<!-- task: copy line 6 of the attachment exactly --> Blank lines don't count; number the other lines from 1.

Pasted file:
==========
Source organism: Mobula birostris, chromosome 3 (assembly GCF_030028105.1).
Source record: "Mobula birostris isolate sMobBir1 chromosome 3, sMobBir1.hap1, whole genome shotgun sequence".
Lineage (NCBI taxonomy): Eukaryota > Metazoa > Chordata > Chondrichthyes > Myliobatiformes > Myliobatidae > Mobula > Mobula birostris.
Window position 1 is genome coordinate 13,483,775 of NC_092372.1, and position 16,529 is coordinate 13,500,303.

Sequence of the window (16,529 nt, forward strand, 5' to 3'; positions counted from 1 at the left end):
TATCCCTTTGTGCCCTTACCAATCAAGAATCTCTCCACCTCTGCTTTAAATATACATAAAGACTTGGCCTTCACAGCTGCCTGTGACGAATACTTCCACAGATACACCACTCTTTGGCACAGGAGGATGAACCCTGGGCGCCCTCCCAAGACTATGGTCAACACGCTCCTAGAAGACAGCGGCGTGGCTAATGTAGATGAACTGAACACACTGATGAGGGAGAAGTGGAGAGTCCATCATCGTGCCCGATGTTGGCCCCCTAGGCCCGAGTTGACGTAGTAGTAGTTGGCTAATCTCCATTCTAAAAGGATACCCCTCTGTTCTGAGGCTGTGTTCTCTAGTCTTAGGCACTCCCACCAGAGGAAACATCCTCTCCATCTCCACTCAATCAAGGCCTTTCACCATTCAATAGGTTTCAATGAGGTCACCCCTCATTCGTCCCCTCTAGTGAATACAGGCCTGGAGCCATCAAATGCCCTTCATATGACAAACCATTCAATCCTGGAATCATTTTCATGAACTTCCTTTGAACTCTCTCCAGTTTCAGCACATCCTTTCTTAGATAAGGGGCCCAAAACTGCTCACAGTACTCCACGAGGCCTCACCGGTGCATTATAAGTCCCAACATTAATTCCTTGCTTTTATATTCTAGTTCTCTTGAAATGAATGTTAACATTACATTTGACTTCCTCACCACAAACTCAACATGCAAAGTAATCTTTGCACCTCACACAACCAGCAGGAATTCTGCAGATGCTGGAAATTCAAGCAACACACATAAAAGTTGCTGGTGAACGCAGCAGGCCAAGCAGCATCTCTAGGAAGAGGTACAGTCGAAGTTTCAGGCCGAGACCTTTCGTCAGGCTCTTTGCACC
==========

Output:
TATCCCTTTGTGCCCTTACCAATCAAGAATCTCTCCACCTCTGCTTTAAATATACATAAAGACTTGGCCTTCACAGCTGCCTGTGACGAATACTTCCACAGATACACCACTCTTTGGCACAGGAGGATGAACCCTGGGCGCCCTCCCAAGACTATGGTCAACACGCTCCTAGAAGACAGCGGCGTGGCTAATGTAGATGAACTGAACACACTGATGAGGGAGAAGTGGAGAGTCCATCATCGTGCCCGATGTTGGCCCCCTAGGCCCGAGTTGACGTAGTAGTAGTTGGCTAATCTCCATTCTAAAAGGATACCCCTCTGTTCTGAGGCTGTGTTCTCTAGTCTTAGGCACTCCCACCAGAGGAAACATCCTCTCCATCTCCACTCAATCAAGGCCTTTCACCATTCAATAGGTTTCAATGAGGTCACCCCTCATTCGTCCCCTCTAGTGAATACAGGCCTGGAGCCATCAAATGCCCTTCATATGACAAACCATTCAATCCTGGAATCATTTTCATGAACTTCCTTTGAACTCTCTCCAGTTTCAGCACATCCTTTCTTAGATAAGGGGCCCAAAACTGCTCACAGTACTCCACGAGGCCTCACCGGTGCATTATAAGTCCCAACATTAATTCCTTGCTTTTATATTCTAGTTCTCTTGAAATGAATGTTAACATTACATTTGACTTCCTCACCACAAACTCAACATGCAAAGTAATCTTTGCACCTCACACAACCAGCAGGAATTCTGCAGATGCTGGAAATTCAAGCAACACACATAAAAGTTGCTGGTGAACGCAGCAGGCCAAGCAGCATCTCTAGGAAGAGGTACAGTCGAAGTTTCAGGCCGAGACCTTTCGTCAGGCTCTTTGCACC